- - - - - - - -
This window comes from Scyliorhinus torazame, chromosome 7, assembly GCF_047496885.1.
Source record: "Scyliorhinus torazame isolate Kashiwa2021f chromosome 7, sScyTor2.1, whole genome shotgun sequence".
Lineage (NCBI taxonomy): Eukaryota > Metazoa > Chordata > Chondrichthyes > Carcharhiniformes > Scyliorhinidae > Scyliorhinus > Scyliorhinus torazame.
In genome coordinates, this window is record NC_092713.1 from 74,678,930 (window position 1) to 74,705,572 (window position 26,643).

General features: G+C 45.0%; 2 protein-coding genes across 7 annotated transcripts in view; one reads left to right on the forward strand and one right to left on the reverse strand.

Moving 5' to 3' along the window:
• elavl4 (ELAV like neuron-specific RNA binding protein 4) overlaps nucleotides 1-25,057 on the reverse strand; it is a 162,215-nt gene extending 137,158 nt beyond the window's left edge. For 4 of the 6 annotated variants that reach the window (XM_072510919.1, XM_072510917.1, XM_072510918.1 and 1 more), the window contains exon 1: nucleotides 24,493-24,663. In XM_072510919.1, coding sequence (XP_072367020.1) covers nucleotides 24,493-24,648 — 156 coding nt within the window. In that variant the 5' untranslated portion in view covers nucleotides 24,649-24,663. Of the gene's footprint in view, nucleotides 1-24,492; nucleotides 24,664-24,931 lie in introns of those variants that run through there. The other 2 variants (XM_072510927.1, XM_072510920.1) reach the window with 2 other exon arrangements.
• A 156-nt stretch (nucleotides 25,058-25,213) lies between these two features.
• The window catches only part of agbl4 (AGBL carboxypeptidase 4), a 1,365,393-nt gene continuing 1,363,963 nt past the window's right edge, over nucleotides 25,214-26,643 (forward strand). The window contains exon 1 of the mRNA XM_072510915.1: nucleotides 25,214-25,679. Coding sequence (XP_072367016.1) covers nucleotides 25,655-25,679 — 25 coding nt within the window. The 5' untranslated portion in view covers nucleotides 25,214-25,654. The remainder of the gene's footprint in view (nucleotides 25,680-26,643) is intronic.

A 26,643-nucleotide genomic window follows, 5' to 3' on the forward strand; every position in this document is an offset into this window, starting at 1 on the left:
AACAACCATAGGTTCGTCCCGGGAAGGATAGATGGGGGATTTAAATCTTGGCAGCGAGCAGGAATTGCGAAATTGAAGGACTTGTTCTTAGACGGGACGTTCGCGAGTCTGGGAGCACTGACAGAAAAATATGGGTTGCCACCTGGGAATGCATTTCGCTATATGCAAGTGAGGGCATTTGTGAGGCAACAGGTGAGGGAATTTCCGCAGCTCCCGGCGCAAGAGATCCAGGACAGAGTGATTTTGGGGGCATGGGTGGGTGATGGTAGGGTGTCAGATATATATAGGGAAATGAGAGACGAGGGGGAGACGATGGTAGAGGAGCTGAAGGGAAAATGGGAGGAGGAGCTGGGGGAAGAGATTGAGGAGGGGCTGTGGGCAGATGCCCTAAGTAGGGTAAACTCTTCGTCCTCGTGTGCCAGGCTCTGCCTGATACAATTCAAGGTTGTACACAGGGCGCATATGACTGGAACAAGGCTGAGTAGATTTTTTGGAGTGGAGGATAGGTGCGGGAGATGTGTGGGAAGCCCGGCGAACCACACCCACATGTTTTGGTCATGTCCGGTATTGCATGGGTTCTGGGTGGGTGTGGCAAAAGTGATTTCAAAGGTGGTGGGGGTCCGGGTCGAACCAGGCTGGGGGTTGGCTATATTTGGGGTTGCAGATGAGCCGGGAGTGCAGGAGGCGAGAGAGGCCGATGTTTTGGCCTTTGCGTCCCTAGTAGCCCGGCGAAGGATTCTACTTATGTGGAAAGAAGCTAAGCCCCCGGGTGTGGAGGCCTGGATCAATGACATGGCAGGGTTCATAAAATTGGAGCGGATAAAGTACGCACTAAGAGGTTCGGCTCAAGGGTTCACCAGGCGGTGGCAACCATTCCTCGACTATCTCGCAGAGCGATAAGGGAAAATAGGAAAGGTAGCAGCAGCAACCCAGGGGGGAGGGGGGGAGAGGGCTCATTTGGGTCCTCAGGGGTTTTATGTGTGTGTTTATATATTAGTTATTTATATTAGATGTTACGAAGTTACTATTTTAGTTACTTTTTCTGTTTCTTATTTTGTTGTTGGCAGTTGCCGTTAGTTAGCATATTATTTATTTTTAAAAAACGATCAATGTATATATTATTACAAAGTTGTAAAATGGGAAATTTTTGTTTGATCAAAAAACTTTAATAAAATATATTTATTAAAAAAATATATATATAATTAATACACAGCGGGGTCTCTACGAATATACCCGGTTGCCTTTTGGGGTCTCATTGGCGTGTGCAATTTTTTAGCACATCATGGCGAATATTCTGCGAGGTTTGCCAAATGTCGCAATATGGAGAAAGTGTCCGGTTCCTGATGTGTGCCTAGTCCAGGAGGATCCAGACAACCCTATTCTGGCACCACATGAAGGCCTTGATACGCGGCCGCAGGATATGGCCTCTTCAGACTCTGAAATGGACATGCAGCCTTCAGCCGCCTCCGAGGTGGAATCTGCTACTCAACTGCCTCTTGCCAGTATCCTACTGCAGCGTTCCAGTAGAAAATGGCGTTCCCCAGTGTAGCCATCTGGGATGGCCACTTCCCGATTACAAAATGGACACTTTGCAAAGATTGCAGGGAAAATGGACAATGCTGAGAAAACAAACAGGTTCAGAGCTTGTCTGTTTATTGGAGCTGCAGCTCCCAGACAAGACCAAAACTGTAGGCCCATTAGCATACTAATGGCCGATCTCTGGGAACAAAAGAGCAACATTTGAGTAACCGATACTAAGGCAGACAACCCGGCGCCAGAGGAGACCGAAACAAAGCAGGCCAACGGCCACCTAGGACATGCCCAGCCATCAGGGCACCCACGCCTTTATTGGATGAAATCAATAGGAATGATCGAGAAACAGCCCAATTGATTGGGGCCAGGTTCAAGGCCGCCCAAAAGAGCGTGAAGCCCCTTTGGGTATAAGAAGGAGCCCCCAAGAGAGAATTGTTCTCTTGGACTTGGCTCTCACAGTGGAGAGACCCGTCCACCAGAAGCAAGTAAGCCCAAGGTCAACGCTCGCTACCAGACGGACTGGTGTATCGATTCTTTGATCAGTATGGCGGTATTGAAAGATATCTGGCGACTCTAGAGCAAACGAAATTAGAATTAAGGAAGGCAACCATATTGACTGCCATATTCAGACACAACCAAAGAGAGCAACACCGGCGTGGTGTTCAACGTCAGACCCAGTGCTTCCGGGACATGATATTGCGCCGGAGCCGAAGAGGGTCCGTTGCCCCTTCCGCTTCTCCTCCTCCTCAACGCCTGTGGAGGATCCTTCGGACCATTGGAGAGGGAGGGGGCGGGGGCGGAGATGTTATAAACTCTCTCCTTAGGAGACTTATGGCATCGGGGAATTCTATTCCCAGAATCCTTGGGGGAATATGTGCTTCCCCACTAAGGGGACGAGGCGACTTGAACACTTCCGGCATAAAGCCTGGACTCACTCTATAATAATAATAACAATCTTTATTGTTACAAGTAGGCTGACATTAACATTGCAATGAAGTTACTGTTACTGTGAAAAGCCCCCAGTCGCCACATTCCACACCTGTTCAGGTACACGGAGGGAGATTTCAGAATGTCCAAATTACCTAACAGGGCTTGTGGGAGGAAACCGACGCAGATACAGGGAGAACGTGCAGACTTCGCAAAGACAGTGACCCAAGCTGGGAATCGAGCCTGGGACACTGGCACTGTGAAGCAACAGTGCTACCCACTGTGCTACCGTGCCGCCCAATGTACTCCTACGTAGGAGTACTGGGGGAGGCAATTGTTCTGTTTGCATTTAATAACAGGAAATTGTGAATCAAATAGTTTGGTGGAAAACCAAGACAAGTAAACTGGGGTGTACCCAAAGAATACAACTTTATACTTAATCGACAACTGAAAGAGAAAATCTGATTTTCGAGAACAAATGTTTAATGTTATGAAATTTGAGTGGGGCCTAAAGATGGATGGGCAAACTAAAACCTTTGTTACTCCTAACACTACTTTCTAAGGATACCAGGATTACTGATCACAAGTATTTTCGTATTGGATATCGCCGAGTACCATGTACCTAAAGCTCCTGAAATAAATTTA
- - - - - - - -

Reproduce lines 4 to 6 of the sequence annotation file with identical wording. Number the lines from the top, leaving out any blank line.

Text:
In genome coordinates, this window is record NC_092713.1 from 74,678,930 (window position 1) to 74,705,572 (window position 26,643).

General features: G+C 45.0%; 2 protein-coding genes across 7 annotated transcripts in view; one reads left to right on the forward strand and one right to left on the reverse strand.

Moving 5' to 3' along the window: